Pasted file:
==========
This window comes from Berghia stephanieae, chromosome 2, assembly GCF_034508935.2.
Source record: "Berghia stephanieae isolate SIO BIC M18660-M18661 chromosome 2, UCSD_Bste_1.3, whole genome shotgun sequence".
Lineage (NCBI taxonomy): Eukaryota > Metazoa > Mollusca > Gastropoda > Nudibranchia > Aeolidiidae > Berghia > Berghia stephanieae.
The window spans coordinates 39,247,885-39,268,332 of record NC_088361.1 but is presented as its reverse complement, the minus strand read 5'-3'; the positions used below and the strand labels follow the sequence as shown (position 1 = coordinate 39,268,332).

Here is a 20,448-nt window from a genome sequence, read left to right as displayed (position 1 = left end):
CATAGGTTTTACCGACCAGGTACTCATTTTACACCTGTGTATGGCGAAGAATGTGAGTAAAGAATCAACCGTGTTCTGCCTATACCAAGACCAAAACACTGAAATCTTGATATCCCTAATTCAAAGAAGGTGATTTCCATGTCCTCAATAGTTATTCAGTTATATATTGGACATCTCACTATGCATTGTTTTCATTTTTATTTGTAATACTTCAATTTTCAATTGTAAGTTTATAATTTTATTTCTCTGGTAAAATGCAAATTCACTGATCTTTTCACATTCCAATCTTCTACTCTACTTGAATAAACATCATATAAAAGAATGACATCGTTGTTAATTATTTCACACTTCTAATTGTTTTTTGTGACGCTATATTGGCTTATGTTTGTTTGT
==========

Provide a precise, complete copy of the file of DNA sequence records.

This window comes from Berghia stephanieae, chromosome 2, assembly GCF_034508935.2.
Source record: "Berghia stephanieae isolate SIO BIC M18660-M18661 chromosome 2, UCSD_Bste_1.3, whole genome shotgun sequence".
Lineage (NCBI taxonomy): Eukaryota > Metazoa > Mollusca > Gastropoda > Nudibranchia > Aeolidiidae > Berghia > Berghia stephanieae.
The window spans coordinates 39,247,885-39,268,332 of record NC_088361.1 but is presented as its reverse complement, the minus strand read 5'-3'; the positions used below and the strand labels follow the sequence as shown (position 1 = coordinate 39,268,332).

Here is a 20,448-nt window from a genome sequence, read left to right as displayed (position 1 = left end):
CATAGGTTTTACCGACCAGGTACTCATTTTACACCTGTGTATGGCGAAGAATGTGAGTAAAGAATCAACCGTGTTCTGCCTATACCAAGACCAAAACACTGAAATCTTGATATCCCTAATTCAAAGAAGGTGATTTCCATGTCCTCAATAGTTATTCAGTTATATATTGGACATCTCACTATGCATTGTTTTCATTTTTATTTGTAATACTTCAATTTTCAATTGTAAGTTTATAATTTTATTTCTCTGGTAAAATGCAAATTCACTGATCTTTTCACATTCCAATCTTCTACTCTACTTGAATAAACATCATATAAAAGAATGACATCGTTGTTAATTATTTCACACTTCTAATTGTTTTTTGTGACGCTATATTGGCTTATGTTTGTTTGT